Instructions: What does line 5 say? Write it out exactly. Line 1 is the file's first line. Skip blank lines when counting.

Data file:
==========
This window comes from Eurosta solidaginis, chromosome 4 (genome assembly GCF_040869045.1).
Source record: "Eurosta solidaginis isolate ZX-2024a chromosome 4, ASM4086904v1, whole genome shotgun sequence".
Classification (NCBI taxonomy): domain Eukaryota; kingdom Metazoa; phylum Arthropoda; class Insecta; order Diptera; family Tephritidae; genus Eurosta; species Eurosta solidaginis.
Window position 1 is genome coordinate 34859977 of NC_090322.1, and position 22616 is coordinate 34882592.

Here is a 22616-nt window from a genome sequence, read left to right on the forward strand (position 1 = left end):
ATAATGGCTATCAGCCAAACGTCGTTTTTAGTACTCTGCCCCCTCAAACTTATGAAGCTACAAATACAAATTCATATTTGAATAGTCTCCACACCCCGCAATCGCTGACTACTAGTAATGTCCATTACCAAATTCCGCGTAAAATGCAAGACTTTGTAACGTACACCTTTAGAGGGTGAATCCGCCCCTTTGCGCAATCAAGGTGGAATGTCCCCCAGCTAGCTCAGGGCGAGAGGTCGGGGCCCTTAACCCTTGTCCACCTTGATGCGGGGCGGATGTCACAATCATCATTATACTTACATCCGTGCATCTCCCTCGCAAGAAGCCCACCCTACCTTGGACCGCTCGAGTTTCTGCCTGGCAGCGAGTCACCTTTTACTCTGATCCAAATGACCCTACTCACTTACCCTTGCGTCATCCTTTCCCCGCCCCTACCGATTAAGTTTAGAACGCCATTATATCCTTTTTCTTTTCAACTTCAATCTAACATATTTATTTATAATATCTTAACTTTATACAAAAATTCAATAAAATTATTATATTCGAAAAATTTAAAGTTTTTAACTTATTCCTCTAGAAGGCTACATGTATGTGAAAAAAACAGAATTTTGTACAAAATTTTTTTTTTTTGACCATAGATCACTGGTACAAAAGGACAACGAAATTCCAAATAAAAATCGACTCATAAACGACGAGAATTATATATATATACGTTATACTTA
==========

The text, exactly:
Here is a 22616-nt window from a genome sequence, read left to right on the forward strand (position 1 = left end):